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Support a healthy liver with these herbs and nutrients

Support a healthy liver with these herbs and nutrients

For many, liver health isn’t exactly “top of mind.”  But, we neglect it at our own peril.  Although the average liver weighs in at roughly three pounds, it’s no lightweight.  The liver’s numerous duties include filtering impurities from the blood and neutralizing the countless threats to health - such as environmental toxins, harmful chemicals, viruses and bacteria - that besiege us on a daily basis.

The following nutrients can help nourish and cleanse the liver, allowing you to give this hard-working detoxifying organ some (much-deserved) support.

Milk thistle is the “gold standard” for herbal liver support

Milk thistle, botanically known as Silybum marianum, is considered the premier herbal compound for promoting liver health.  The active constituent in milk thistle extract, a flavonoid known as silymarin, has powerful antioxidant, anti-inflammatory and detoxifying properties.  Many scientists are “on board” with milk thistle’s benefits to the liver.  In fact, a 2020 review published in Advances in Therapy suggested that silymarin protects the liver from oxidative damage, helps to repair and regenerate liver cells and promotes the production of glutathione, the body’s most important detoxifying enzyme. 

The authors concluded that silymarin “consistently” demonstrated the ability to improve liver function in people with nonalcoholic fatty liver disease (NAFLD) - and may even protect against the liver scarring that accompanies advanced cases.  To promote liver health, herbalists typically advise milk thistle extract in the amount of 50 mg to 300 mg a day.  However, check with your integrative doctor before supplementing.

Glutathione is the body’s master detoxifier

Glutathione, which is produced naturally in the liver, has been termed “the mother of all antioxidants.”  Not only does it battle toxins and pathogens and neutralize the free radicals that cause oxidative stress, but it recycles and replenishes other important antioxidants such as superoxide dismutase, vitamin C and vitamin E.  (These compounds then “return the favor” by recycling glutathione.) 

According to some natural health experts, so vital is glutathione that low levels are associated with virtually all chronic degenerative diseases, including cancer, heart disease and Alzheimer’s disease!  Unfortunately, supplies of this liver-protecting molecule decline with normal aging.  One of the best ways to ramp up levels is to eat foods that contain glutathione’s three “building blocks” - the amino acids cysteine, glycine and glutamine.  This means eating healthy amounts of cruciferous vegetables - such as Brussels sprouts and cauliflower - and high-cysteine foods such as eggs, grass-fed beef and non-pasteurized, non-denatured whey protein.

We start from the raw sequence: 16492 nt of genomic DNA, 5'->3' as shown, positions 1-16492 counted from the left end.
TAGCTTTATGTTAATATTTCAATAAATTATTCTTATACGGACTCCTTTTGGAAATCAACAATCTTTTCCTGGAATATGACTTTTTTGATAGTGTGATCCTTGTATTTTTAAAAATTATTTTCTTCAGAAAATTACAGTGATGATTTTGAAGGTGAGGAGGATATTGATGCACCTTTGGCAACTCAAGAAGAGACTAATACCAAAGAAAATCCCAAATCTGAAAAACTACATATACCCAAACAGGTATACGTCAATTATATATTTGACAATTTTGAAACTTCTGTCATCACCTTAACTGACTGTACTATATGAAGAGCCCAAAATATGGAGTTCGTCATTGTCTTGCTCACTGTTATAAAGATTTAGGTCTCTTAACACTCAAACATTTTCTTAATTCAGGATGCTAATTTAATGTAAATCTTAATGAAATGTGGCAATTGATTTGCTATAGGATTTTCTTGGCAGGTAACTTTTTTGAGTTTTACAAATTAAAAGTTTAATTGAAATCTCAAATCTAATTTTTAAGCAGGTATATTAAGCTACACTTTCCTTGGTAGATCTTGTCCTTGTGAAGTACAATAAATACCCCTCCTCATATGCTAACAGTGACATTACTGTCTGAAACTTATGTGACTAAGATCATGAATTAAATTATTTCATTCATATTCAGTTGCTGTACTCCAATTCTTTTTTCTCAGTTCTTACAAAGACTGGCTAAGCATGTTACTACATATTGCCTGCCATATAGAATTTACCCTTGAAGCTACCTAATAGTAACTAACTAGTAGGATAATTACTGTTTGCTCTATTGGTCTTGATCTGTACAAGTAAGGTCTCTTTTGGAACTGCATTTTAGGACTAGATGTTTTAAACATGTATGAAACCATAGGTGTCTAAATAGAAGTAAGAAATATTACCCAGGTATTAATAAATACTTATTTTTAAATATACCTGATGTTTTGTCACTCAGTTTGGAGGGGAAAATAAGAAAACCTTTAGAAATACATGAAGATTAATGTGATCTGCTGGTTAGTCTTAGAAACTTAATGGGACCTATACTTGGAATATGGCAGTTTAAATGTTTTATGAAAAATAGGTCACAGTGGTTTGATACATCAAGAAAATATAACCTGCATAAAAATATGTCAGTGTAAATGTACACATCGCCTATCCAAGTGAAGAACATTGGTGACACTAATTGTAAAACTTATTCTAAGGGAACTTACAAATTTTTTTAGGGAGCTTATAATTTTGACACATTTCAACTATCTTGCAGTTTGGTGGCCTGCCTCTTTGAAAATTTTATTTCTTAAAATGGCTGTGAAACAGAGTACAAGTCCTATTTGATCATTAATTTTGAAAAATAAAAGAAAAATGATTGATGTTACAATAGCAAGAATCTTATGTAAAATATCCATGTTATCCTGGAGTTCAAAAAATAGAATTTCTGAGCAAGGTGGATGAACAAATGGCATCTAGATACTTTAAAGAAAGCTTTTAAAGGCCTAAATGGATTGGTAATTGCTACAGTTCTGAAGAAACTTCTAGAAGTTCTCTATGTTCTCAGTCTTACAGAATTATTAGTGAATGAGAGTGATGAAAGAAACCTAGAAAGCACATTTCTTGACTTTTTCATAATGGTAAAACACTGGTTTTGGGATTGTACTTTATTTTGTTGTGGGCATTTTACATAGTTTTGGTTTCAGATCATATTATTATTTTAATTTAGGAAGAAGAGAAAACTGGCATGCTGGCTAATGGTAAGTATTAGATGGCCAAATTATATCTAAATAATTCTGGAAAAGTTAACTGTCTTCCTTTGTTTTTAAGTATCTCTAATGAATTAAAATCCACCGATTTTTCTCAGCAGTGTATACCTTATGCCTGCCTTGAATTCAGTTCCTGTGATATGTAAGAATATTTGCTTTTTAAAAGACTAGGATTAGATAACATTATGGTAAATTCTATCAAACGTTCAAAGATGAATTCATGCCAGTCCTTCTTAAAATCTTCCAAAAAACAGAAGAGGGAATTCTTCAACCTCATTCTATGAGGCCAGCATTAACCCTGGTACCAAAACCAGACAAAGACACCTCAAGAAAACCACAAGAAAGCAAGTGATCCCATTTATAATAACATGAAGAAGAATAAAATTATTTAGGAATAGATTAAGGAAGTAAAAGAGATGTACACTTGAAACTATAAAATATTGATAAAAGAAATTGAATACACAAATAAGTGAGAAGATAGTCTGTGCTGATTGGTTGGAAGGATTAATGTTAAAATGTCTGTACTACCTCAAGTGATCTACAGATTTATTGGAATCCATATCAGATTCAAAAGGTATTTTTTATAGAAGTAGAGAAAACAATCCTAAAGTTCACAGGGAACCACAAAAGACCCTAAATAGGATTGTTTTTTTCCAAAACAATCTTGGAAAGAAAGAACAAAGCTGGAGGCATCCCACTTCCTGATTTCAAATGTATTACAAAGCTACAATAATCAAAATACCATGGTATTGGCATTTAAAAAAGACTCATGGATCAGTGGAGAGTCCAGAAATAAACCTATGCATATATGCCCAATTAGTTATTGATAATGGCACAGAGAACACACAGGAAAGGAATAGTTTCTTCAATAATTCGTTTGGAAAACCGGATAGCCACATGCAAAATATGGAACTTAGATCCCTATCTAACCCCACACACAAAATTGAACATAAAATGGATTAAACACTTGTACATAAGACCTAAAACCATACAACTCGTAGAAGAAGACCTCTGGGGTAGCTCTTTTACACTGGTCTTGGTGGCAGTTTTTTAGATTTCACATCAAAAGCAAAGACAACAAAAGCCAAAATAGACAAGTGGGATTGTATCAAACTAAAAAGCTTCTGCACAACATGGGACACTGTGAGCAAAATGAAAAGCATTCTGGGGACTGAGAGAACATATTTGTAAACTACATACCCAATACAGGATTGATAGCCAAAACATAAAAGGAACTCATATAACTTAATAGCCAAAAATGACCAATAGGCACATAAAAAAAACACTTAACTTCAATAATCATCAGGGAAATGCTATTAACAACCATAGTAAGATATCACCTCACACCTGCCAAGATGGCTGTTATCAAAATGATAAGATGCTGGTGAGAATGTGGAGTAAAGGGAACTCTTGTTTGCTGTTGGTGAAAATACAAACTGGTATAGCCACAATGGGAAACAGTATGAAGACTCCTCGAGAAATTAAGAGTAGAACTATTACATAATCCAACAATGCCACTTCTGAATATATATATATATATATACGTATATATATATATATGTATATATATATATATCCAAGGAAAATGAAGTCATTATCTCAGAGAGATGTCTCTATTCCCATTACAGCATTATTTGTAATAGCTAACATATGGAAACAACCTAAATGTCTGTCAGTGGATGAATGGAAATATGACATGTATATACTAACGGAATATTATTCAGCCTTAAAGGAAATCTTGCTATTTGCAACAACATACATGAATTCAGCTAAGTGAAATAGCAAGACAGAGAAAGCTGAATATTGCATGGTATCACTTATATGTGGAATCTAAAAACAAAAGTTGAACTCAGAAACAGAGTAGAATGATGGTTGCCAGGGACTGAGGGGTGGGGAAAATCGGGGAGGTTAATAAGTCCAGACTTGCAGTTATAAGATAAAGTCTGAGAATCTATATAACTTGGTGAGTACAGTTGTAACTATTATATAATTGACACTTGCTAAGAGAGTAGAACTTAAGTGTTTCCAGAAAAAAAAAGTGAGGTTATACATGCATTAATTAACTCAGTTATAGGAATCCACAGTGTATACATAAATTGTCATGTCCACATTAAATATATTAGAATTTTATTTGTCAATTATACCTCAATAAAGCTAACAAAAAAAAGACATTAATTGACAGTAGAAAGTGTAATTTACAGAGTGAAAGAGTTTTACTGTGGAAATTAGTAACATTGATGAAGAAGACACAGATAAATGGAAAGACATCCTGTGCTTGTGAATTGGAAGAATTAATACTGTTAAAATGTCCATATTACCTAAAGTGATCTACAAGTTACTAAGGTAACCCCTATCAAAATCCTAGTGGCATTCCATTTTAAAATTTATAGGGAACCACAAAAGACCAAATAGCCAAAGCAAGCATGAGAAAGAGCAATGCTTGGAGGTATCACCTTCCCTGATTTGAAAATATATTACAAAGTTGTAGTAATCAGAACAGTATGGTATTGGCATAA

Can you take supplementary glutathione?  Yes, but some experts feel that oral glutathione is not efficiently absorbed by the body.  (Pro tip: if you do opt for supplementation, liposomal glutathione is believed to be the most bioavailable formulation).  Check with your integrative doctor before supplementing.

Dandelion greens are among the most liver-friendly foods on the planet

Although they have an alternate identity as a lawn weed, dandelions are actually a superfood.  In a CDC-supported study conducted at the William Paterson University in New Jersey, researchers ranked dandelion greens as among the world’s healthiest foods offering impressive liver support.  The greens’ diuretic properties allow them to flush and cleanse the liver, while an amino acid called kynurenic acid stimulates the release of bile and supports the health of the liver and gallbladder.

Dandelion greens are believed to suppress fat accumulation in the liver, with a study published in Food and Chemical Toxicology crediting dandelion leaf extract with helping to prevent and even reverse fatty liver disease.  (Not too shabby for a common lawn pest!)  Additional studies have shown that dandelion greens can help to protect the liver from toxic overload caused by medications such as acetaminophen.  You can buy dandelion greens online or at your favorite health food store.  Or, harvest your own - if you’re sure the area is free of pesticides (and bathroom visits by neighborhood pets).  Dandelion green extract is also available, but first get the “go-ahead” from your integrative doctor.

Beetroot and beet juice help cleanse and protect the liver

Ruby-red beets pack a nutritional punch, offering up healthy amounts of the antioxidant vitamins A and C - along with minerals such as calcium, iron, magnesium and potassium.  But their real “superpower” derives from their content of betalain, an antioxidant plant pigment believed to detoxify and protect the liver.  For maximum benefit, many natural health experts recommend juicing raw beets (along with their greens), as cooking depletes betalain content.  Beet juice is potent, so a little goes a long way.  Experts advise starting out with no more than an ounce a week, then slowly increasing the amount to two ounces. (Pro tip: Beet juice pairs nicely with carrot, apple or celery juice).

You can give your liver a helping hand by minimizing your exposure to pesticides, processed foods and synthetic chemicals, while avoiding excessive use of alcohol and liver-damaging medications such as antibiotics and acetaminophen.  (Of course, don’t stop taking prescribed medications unless your doctor directs you to.  But do speak with them about the possibility of using more liver-friendly alternatives.)  Maintaining a healthy weight can also promote a healthy liver.

Supporting liver health is one of the most important, pro-active steps you can take to safeguard your health.  Here’s to a happy liver!

Sources for this article include:


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